Anyway, taking into consideration all of the above, does anyone see any problems with this?
Can I go 10' between piers or keep it at 8'?
Best way to mount timbers on top of piers?

Thanks again!
 
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Since your soil sounds very solid, I think the post spacing depends mostly on what the structure above will be. The wider the spacing, the more important each footing's bearing is. If the frost line is 18", I don't see a benefit to going more than say 8" deeper than that with your footings. What kind of framing are you planning? Some of your spacings are hard to read, but I expect you could go slightly wider and more uniform in the top and middle rows, and possibly eliminate the intermediate posts on the sides. With the jogs in the bottom row, you are probably stuck with your 7' spacings, though you might be able to eliminate the two posts at the inner corners of the jogs.

Of course, all this is dependent on knowing your actual framing plans.
 
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The spacing will dictate part of the amount of floor deflection. The other part will be what the floor is made of, be it trusses, timbers, dimensional lumber, etc. Having piers closer together means smaller spans for the joists and you can use smaller material without a lot of deflection because it is well supported by the piers. Considering that you already have those posts for the above ground portion, it might be cheaper and less work to use more piers and less massive, less costly floor joists. This would be highly dependent on what you are using to build the floor. An engineered floor truss system wouldn't need it, and would likely come as a package complete with instructions for the piers.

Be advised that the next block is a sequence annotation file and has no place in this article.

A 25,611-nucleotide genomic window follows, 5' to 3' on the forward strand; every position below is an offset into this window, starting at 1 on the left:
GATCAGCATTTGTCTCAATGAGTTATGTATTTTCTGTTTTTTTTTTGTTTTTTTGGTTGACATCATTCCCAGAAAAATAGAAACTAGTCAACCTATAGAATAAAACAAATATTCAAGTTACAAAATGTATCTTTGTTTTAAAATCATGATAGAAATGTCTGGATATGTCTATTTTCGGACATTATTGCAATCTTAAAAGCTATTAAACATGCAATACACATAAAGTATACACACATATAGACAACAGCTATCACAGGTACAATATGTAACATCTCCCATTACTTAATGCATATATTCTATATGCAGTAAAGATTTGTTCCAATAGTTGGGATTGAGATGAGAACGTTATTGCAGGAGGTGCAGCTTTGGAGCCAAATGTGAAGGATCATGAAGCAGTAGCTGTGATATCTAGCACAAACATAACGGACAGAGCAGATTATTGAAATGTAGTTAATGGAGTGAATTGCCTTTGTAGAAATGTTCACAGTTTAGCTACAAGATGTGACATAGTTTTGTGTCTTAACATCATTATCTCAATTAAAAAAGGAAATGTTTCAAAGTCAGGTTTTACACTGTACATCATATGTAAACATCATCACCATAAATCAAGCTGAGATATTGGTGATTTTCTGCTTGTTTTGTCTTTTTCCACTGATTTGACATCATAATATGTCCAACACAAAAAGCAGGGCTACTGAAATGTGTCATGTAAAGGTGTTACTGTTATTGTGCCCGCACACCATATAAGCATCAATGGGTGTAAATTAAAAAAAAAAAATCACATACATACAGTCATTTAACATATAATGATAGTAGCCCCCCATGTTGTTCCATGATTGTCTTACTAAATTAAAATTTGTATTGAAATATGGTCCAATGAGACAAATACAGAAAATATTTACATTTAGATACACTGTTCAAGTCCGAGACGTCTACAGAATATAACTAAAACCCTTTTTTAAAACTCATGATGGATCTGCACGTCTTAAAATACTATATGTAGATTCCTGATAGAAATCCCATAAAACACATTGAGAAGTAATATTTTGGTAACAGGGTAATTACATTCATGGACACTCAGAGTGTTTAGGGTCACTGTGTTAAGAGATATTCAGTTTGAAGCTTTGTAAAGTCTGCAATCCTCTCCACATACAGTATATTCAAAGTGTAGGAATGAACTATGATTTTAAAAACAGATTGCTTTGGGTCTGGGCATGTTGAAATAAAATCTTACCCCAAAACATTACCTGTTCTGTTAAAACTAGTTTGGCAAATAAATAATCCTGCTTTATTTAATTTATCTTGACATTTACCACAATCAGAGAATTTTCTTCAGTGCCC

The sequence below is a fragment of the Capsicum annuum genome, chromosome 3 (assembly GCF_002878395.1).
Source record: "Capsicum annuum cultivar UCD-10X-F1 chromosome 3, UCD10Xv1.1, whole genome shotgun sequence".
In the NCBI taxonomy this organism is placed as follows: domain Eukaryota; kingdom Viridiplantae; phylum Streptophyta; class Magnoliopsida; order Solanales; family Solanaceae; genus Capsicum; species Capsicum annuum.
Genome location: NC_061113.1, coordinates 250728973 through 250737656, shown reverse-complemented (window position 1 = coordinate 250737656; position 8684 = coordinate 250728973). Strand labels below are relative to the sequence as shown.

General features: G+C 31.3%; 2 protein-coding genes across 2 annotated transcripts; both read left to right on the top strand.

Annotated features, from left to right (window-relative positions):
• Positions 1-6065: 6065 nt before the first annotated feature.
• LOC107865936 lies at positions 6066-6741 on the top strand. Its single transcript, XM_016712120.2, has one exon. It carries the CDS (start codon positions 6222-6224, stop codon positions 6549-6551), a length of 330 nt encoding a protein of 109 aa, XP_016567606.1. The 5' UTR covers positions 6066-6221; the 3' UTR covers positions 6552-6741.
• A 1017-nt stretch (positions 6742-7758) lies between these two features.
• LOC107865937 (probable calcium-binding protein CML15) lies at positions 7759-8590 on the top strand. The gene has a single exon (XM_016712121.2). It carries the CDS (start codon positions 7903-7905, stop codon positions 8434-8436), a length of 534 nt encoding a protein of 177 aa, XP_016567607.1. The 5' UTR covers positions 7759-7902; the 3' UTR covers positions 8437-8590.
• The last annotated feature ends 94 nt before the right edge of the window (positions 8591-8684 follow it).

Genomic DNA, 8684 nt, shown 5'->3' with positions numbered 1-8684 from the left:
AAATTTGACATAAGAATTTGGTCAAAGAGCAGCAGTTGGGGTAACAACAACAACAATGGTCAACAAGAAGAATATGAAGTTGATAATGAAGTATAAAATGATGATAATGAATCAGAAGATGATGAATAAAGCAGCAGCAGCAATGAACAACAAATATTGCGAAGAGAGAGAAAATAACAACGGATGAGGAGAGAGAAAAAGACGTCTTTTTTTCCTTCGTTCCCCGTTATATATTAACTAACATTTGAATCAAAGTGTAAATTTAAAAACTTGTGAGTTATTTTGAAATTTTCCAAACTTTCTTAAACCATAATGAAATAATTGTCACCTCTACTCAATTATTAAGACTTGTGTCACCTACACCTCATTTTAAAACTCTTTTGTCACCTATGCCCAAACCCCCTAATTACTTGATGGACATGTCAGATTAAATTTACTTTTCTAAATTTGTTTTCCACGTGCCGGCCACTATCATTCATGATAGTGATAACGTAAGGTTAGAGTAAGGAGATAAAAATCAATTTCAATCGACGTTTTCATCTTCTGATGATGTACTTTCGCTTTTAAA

This would also be an important consideration for settling and any large loads. A water bed or rocket mass heater would definitely be more stable with more support underneath. Any unusually large loads that are well supported will have less settling, and will save you from problems related to that down the road. Understanding these types of loads in advance would be much easier to account for now versus trying to crawl under a house and reinforce things after the fact.

There are a few ways to attach the posts, but the easiest might be to get a spool of strapping and cut pieces of an appropriate size to set in the concrete. This way once it is set up you can just screw the straps to the post. There are also ways to do it after the concrete is poured, but that requires drilling which would be unnecessary if you can set it in the concrete beforehand. I have seen some places with the straps and some places using J-bolts in the cement and buckets on top afterwards. I'm not certain if it was just what the engineer called for if there was an inspector that is picky one way or the other. They can come up with really strange and nonsensical ideas sometimes.
 
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I would suggest checking with your local Planning and Zoning department.  Not only would they know what the local soil requires, but they probably have rules about what is acceptable.  Violating the rules can result in them requiring you to remove/rebuild the entire structure.
 
Jim Grieco
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Thanks for the suggestions. We are off grid and not involving the county so no code/permits but I still want to build correctly. The design is stick frame, 1 floor. I'm thinking of either using 2x6's for wall framing or a double wall of 2x4's. I was also planning on using 12" wooden engineered I beams for the joists with spacing at 16" centers along with 3/4" t&g subflooring. The rim board dimensions I guess will be based on the pier spacing.